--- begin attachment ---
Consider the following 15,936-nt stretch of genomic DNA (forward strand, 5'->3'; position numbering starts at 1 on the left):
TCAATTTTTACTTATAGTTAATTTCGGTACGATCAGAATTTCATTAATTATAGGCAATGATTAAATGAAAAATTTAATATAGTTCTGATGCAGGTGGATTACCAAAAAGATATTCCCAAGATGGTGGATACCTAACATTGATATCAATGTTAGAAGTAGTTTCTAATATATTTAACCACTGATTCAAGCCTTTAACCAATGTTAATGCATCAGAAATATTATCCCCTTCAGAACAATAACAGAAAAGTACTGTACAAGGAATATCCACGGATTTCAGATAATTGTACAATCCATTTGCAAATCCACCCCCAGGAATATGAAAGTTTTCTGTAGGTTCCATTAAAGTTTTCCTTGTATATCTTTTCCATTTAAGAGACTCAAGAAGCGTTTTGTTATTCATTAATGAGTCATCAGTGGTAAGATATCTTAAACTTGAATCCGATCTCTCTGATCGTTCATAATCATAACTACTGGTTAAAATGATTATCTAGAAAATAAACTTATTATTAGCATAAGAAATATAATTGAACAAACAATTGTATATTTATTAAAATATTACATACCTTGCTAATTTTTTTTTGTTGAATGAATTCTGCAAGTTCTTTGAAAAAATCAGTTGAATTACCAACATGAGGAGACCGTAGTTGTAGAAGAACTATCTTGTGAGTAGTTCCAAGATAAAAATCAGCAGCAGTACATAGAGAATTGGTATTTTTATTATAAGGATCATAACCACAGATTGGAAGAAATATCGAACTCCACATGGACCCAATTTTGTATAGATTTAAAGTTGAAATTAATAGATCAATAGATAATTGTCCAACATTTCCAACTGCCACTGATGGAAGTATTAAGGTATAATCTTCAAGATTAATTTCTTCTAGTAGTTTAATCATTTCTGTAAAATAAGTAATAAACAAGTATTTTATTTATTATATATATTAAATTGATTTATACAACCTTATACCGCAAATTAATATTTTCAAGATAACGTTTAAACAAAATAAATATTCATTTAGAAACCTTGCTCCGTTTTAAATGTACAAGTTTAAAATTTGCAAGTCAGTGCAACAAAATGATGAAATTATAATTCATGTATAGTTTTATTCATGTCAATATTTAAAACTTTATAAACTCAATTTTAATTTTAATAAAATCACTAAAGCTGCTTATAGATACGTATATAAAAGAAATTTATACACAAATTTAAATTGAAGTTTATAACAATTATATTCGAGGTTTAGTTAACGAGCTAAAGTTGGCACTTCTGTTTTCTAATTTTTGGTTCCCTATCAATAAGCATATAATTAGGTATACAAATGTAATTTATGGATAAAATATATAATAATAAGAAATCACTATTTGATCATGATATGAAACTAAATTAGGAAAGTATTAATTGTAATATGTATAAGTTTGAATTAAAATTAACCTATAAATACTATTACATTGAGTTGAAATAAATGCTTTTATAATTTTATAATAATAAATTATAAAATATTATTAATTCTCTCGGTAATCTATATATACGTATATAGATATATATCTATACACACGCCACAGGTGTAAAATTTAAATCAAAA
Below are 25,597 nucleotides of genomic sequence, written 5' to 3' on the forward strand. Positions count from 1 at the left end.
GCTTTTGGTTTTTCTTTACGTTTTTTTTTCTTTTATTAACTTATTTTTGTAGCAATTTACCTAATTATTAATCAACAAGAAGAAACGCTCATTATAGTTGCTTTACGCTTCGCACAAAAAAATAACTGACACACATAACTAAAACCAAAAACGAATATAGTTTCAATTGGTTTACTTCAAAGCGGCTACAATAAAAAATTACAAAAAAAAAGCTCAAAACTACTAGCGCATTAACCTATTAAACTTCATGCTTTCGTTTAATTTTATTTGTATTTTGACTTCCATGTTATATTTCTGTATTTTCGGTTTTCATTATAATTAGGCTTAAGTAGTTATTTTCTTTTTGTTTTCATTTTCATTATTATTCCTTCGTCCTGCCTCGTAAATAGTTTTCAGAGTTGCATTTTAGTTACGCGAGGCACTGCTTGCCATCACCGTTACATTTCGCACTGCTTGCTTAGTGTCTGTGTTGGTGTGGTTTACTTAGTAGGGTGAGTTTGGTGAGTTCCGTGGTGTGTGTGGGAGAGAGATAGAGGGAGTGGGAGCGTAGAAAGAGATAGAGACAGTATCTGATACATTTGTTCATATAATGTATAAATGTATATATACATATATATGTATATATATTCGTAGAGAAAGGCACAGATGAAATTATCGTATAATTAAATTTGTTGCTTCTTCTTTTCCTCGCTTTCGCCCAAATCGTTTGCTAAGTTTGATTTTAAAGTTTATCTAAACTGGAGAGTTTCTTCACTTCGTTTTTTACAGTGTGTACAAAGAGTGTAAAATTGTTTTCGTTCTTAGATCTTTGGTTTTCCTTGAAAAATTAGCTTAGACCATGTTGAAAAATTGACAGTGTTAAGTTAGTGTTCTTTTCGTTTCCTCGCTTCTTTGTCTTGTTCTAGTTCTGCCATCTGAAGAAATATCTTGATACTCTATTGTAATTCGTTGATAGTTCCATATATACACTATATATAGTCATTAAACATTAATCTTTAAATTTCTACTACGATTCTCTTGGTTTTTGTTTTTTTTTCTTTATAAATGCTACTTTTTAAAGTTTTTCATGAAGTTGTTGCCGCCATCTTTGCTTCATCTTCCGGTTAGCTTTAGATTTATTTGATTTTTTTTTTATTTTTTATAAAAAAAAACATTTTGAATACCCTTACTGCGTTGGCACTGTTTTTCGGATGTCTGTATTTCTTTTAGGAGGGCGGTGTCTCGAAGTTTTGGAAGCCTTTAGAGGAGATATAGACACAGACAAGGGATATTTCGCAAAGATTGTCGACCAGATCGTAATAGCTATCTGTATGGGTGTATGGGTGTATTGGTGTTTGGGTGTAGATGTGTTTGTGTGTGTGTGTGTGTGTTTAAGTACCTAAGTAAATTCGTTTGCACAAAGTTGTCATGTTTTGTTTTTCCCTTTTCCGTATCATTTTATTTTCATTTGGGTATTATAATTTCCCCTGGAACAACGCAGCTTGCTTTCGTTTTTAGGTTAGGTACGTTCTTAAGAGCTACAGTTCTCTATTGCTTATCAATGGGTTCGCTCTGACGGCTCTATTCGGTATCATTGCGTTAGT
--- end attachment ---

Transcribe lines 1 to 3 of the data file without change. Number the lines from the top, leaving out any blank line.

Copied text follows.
Consider the following 15,936-nt stretch of genomic DNA (forward strand, 5'->3'; position numbering starts at 1 on the left):
TCAATTTTTACTTATAGTTAATTTCGGTACGATCAGAATTTCATTAATTATAGGCAATGATTAAATGAAAAATTTAATATAGTTCTGATGCAGGTGGATTACCAAAAAGATATTCCCAAGATGGTGGATACCTAACATTGATATCAATGTTAGAAGTAGTTTCTAATATATTTAACCACTGATTCAAGCCTTTAACCAATGTTAATGCATCAGAAATATTATCCCCTTCAGAACAATAACAGAAAAGTACTGTACAAGGAATATCCACGGATTTCAGATAATTGTACAATCCATTTGCAAATCCACCCCCAGGAATATGAAAGTTTTCTGTAGGTTCCATTAAAGTTTTCCTTGTATATCTTTTCCATTTAAGAGACTCAAGAAGCGTTTTGTTATTCATTAATGAGTCATCAGTGGTAAGATATCTTAAACTTGAATCCGATCTCTCTGATCGTTCATAATCATAACTACTGGTTAAAATGATTATCTAGAAAATAAACTTATTATTAGCATAAGAAATATAATTGAACAAACAATTGTATATTTATTAAAATATTACATACCTTGCTAATTTTTTTTTGTTGAATGAATTCTGCAAGTTCTTTGAAAAAATCAGTTGAATTACCAACATGAGGAGACCGTAGTTGTAGAAGAACTATCTTGTGAGTAGTTCCAAGATAAAAATCAGCAGCAGTACATAGAGAATTGGTATTTTTATTATAAGGATCATAACCACAGATTGGAAGAAATATCGAACTCCACATGGACCCAATTTTGTATAGATTTAAAGTTGAAATTAATAGATCAATAGATAATTGTCCAACATTTCCAACTGCCACTGATGGAAGTATTAAGGTATAATCTTCAAGATTAATTTCTTCTAGTAGTTTAATCATTTCTGTAAAATAAGTAATAAACAAGTATTTTATTTATTATATATATTAAATTGATTTATACAACCTTATACCGCAAATTAATATTTTCAAGATAACGTTTAAACAAAATAAATATTCATTTAGAAACCTTGCTCCGTTTTAAATGTACAAGTTTAAAATTTGCAAGTCAGTGCAACAAAATGATGAAATTATAATTCATGTATAGTTTTATTCATGTCAATATTTAAAACTTTATAAACTCAATTTTAATTTTAATAAAATCACTAAAGCTGCTTATAGATACGTATATAAAAGAAATTTATACACAAATTTAAATTGAAGTTTATAACAATTATATTCGAGGTTTAGTTAACGAGCTAAAGTTGGCACTTCTGTTTTCTAATTTTTGGTTCCCTATCAATAAGCATATAATTAGGTATACAAATGTAATTTATGGATAAAATATATAATAATAAGAAATCACTATTTGATCATGATATGAAACTAAATTAGGAAAGTATTAATTGTAATATGTATAAGTTTGAATTAAAATTAACCTATAAATACTATTACATTGAGTTGAAATAAATGCTTTTATAATTTTATAATAATAAATTATAAAATATTATTAATTCTCTCGGTAATCTATATATACGTATATAGATATATATCTATACACACGCCACAGGTGTAAAATTTAAATCAAAA
Below are 25,597 nucleotides of genomic sequence, written 5' to 3' on the forward strand. Positions count from 1 at the left end.